At the foot of a great mystical rock where gurus have meditated, in the heart of a colorful Rajasthan village, sits Rawla Narlai, the 17th century villa used as a hunting lodge by the Maharaja of Jodhpur. It's now a charming boutique hotel, with cozy rooms opening onto a courtyard surrounded by cascading bougainvillea.
The Rawla Narlai sits within the ancient Aravalli Hills mountain range, said to be the oldest mountains on the planet. The Rawla (which means villa) is a tranquil haven midway between the cities of Jodhpur and Udaipur.
Walk through a massive stone arch into a courtyard bordered with a restaurant and a small Hindu temple, and a view of that auspicious granite rock.
Each distinct guest room is the perfect combination of historical and contemporary. Modern conveniences blend seamlessly with relics of the past.
Rooms open onto inner cloisters and curtained verandas, furnished...
I saw these colorful sari's hung out to dry in a home in the Blue City in Jodhpur. The Blue City neighborhood is a must see when visiting Jodhpur.
Around the Ganges, the streets and alley-ways of Varanasi are packed with sellers of anything you can imagine. I passed this flower market on the way back to my hotel, and loved the bright red wall behind the man and his flowers. The text above him was regarding the temple inside the building.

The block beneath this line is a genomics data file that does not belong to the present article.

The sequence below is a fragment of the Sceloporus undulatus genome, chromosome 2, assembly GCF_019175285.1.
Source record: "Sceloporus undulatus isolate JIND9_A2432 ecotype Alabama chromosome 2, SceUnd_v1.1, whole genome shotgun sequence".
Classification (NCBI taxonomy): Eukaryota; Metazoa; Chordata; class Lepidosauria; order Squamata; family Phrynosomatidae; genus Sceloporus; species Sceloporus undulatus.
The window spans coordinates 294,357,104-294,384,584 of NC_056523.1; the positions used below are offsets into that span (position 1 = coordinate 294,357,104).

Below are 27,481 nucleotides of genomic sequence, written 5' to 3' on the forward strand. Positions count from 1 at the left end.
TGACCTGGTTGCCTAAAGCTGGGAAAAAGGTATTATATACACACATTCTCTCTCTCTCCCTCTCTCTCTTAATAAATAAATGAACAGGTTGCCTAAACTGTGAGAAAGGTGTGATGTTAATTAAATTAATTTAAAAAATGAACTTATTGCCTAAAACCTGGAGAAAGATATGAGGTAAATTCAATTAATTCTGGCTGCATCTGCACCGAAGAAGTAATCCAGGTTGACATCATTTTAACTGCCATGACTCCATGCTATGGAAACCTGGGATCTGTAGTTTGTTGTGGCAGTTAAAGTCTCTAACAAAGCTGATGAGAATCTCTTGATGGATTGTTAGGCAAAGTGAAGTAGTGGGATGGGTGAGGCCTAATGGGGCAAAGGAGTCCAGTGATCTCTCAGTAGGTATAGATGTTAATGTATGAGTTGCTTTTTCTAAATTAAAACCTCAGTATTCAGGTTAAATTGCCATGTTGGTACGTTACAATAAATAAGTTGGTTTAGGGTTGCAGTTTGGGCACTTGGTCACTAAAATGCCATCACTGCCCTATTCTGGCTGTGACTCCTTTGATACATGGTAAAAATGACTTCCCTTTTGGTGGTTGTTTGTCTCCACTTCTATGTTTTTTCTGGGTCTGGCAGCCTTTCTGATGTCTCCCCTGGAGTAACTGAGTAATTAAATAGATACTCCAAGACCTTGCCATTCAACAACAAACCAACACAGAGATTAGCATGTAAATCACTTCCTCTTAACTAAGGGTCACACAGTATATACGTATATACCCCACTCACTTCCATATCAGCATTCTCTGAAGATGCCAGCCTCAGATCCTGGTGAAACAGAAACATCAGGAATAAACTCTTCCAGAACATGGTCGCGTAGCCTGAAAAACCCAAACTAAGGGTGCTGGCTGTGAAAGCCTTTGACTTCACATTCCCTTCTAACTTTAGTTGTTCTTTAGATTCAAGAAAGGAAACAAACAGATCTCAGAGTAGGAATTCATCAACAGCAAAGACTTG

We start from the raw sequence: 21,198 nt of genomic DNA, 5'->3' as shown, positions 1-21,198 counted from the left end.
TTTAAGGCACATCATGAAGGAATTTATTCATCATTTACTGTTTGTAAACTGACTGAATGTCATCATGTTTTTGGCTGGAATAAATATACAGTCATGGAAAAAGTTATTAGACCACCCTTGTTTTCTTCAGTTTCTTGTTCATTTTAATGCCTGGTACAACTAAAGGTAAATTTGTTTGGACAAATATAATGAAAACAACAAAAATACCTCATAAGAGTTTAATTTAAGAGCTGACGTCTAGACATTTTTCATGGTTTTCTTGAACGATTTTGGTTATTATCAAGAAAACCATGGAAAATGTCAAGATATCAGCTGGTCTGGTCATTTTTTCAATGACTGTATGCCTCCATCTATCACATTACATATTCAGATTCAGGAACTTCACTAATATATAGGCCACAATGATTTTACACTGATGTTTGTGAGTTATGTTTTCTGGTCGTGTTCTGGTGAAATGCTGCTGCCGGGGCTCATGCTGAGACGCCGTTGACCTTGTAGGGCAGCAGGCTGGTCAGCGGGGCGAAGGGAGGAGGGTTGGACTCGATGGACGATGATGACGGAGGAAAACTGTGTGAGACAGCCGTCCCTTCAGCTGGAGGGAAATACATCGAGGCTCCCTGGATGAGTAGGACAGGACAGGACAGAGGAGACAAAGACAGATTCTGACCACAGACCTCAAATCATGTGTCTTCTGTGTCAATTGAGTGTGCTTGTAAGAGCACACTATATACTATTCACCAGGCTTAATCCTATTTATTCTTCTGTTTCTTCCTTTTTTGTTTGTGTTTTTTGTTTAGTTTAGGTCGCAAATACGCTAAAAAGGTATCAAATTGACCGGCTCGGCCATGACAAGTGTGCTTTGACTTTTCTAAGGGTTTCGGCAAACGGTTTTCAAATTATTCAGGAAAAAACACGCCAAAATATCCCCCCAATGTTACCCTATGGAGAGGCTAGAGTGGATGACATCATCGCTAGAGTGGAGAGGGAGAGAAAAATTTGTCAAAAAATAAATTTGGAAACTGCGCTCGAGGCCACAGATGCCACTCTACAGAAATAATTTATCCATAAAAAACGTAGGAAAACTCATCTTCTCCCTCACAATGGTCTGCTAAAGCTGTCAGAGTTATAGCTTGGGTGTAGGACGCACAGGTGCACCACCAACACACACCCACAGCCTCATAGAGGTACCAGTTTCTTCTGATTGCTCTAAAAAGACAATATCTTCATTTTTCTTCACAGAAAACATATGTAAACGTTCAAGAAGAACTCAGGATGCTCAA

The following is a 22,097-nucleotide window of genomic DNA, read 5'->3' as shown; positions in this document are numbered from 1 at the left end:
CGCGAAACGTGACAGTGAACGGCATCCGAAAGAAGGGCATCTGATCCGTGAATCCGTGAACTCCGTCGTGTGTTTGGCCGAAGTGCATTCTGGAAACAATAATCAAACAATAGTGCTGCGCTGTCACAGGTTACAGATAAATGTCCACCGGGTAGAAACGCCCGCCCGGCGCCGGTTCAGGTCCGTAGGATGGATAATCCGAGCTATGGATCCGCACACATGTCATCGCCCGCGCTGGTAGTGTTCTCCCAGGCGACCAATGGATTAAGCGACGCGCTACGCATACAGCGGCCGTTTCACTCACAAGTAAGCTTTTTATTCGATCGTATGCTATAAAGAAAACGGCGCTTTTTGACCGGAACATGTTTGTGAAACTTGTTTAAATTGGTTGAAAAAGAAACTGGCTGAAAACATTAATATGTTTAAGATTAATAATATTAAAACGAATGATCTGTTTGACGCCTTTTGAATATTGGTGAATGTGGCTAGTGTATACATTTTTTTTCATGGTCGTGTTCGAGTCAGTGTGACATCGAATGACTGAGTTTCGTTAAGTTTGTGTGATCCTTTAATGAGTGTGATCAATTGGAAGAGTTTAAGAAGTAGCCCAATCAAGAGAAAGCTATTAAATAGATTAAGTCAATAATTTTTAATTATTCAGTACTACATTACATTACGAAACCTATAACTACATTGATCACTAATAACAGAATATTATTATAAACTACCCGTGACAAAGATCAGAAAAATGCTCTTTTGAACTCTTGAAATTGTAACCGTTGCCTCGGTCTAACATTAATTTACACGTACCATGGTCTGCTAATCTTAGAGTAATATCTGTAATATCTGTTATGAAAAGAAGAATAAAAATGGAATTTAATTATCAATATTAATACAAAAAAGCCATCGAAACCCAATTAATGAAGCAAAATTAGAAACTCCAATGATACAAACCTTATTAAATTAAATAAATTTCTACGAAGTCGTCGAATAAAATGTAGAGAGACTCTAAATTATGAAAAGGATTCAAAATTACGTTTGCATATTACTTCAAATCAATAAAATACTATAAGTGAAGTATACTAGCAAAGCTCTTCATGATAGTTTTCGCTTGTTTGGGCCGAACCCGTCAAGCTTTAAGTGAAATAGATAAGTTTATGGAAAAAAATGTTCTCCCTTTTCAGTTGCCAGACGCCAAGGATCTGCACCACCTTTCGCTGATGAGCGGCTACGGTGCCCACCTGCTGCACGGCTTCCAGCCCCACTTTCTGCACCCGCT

Dawn in Varanasi lights up the bathers and worshipers along the storied Ghats. It's a flashlight on the stairs that lead to cleansing and devotion. I joined a boat ride at sunrise to be a member of the audience to Varanasi's morning rituals.
Sikhs and non-Sikhs go to Amritsar for one reason – to see the Golden Temple (Hamandir Sahib) so, that is what I did on my most recent trip to India. Except, I went on Mahatma Gandhi’s birthday which is a national holiday in India and because of that, I expected the place to be crowded with locals enjoying a day off. It was indeed crowded so much so I could barely walk. I returned the next day thinking it would be better and it was but it was still packed with people. I did manage to see the place but not quite in the way that I wanted to experience a holy site. So, I hopped in a taxi and went down the road to Tarn Taran Sahib. There, I found a place of religious tranquility and a golden temple that was just as beautiful albeit on a smaller scale. Sikh devotees were out and about but there was not a throng of people. It was just the place I was looking for!
These are pots of powdered paint displayed in Mysore Market. This market is one of my favorite places in India because of the beautiful fruit and vegetable stalls, friendly vendors, and the air of vibrancy and decay that makes India feel both old and new all at once. It is also where I overcame my shyness as a foreigner by learning the age old art of haggling.
I lived in Mysore for four months and worked as a volunteer at a free medical clinic on the outskirts of the city. I lived in a house with three other volunteers at the clinic and we would share shopping duties. We chose shopping at the market instead of the modern price fixed grocery stores. At the market food was fresher, the prices were better, and the atmosphere timeless. Scenes like this made the heat and hassle of living in India minor inconveniences.